"The police officer at first told me he was going to arrest me because someone had called me in as driving recklessly"

Don't doubt that at all, actually. You were speeding with California plates. There are plenty of people up in that area that *HATE* Californians. You can thank Burning Man and the thousands of folks that sold houses down here and moved up there for that.
What kind of car were you driving?

Was it Nevada Highway Patrol or a Pershing County Sheriff that nailed you? If it was NHP, you really are quite lucky that they didn't impound your vehicle and haul you off to jail.

Since you've already paid it, the best that you can do now is hope that your insurance company doesn't see it and freak out. And next time you're in Nevada, don't go more than 5mph over the speed limit (if even that) because they really do like to nail Californians. Especially ones that are going nearly 100mph. :-)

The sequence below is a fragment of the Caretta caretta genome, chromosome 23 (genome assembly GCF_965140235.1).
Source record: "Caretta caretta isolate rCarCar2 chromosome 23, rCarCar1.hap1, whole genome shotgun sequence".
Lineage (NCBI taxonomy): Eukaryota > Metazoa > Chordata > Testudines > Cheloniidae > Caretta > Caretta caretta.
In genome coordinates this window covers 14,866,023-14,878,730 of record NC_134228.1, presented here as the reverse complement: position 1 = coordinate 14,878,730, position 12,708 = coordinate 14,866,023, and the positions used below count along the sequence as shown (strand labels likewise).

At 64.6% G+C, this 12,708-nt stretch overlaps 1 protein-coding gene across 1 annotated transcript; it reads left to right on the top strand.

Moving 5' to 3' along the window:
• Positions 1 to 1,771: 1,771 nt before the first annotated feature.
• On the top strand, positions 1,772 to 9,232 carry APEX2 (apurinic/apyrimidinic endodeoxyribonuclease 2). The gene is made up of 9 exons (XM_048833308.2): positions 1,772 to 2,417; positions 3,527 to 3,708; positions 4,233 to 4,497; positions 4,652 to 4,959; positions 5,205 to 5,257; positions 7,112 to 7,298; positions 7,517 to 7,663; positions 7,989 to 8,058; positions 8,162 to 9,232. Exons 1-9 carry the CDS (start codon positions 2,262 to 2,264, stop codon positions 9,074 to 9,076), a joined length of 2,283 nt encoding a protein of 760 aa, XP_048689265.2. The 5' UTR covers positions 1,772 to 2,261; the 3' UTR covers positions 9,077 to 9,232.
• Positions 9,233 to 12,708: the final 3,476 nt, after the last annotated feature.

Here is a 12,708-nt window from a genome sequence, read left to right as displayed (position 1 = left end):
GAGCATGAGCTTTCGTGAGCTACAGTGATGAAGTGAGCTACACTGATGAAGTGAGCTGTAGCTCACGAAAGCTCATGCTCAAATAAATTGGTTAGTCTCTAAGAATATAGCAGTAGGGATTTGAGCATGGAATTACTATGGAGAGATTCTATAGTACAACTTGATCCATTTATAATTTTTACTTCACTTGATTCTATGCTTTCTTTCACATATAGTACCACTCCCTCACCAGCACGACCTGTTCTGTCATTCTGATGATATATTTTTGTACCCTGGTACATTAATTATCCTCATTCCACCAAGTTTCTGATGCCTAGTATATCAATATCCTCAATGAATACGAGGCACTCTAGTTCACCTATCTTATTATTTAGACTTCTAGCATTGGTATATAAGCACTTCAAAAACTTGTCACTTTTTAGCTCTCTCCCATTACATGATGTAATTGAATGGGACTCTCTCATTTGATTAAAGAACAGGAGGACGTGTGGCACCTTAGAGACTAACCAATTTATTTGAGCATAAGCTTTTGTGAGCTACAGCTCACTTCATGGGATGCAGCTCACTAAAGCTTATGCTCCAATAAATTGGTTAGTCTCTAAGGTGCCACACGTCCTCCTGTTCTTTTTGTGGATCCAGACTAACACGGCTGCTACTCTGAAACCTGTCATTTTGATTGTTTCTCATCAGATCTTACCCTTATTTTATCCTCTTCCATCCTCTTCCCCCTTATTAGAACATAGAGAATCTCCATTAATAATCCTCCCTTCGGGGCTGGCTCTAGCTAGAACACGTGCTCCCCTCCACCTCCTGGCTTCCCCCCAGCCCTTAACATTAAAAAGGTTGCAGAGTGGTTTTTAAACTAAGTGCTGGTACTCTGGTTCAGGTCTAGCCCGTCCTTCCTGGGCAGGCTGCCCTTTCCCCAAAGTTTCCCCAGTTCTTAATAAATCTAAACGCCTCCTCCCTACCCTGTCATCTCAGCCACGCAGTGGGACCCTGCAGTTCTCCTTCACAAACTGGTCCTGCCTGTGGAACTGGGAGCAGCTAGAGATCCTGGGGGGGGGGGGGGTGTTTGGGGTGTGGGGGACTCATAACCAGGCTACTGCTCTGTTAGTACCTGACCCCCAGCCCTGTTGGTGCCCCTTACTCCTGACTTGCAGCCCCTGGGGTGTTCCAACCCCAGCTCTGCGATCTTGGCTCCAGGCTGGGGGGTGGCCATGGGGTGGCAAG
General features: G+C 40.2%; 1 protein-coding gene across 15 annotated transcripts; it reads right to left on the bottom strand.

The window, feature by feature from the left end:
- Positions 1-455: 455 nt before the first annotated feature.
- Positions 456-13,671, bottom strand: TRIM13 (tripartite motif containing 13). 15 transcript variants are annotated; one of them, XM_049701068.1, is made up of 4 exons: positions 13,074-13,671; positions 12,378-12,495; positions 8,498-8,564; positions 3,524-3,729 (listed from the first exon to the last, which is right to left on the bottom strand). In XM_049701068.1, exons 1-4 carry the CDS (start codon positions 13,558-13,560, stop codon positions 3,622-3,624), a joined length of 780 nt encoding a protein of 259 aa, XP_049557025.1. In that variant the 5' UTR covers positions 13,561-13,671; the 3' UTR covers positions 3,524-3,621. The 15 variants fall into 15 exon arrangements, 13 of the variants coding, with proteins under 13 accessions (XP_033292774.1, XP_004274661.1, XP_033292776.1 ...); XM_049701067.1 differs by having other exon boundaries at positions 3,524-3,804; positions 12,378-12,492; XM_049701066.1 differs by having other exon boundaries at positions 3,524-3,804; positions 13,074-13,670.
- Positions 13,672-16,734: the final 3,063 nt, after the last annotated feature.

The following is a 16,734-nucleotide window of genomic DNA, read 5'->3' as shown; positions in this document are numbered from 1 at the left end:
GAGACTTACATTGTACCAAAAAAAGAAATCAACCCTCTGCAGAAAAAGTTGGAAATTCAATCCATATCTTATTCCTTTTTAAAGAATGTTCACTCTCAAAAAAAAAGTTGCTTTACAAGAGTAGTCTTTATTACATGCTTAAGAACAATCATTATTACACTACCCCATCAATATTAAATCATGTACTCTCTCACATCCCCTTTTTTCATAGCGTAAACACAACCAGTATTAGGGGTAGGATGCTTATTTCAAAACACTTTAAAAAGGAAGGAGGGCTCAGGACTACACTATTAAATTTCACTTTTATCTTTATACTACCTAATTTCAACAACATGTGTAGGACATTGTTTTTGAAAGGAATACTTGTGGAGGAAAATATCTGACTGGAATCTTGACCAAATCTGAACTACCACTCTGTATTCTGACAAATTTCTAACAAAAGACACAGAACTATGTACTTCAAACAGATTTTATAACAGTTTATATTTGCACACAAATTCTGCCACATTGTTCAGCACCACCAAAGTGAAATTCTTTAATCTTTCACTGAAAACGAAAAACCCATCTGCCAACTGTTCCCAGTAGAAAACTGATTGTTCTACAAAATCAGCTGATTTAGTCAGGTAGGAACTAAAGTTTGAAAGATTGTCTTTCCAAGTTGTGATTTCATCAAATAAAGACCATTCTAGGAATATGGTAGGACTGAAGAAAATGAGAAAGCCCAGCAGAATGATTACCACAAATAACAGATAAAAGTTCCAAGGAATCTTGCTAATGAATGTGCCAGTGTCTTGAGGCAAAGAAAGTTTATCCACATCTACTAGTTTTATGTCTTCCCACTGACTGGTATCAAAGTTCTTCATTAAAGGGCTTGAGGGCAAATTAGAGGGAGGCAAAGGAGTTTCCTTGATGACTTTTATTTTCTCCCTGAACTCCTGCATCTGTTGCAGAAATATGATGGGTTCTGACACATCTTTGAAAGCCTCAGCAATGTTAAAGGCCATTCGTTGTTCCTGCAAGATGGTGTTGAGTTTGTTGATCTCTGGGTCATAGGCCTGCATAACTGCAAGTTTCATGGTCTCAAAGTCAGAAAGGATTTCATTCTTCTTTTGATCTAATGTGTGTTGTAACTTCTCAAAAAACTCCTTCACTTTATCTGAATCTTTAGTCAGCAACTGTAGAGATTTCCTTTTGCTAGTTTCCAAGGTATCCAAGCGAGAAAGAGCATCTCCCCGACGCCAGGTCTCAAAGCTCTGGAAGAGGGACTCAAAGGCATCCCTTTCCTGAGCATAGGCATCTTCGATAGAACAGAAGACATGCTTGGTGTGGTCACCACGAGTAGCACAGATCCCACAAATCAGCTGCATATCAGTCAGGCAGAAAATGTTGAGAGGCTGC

Another thing to note is that the area you were in has some of the longest ambulance transport times in the entire state. The agencies up there are mostly all volunteer, have aging equipment, and because of the vast open spaces, transport & response times are long. the nearest lifeflight would come out of Reno or Marysville and would also take a long time.

Please don't become a statistic just because you were in a hurry. :-)
posted by drstein at 12:04 PM on July 11, 2006


I was pulled over by a Nevada Highway Patrol officer in a neat low sports car without lights etc. I never even saw him behind me until the lights went on.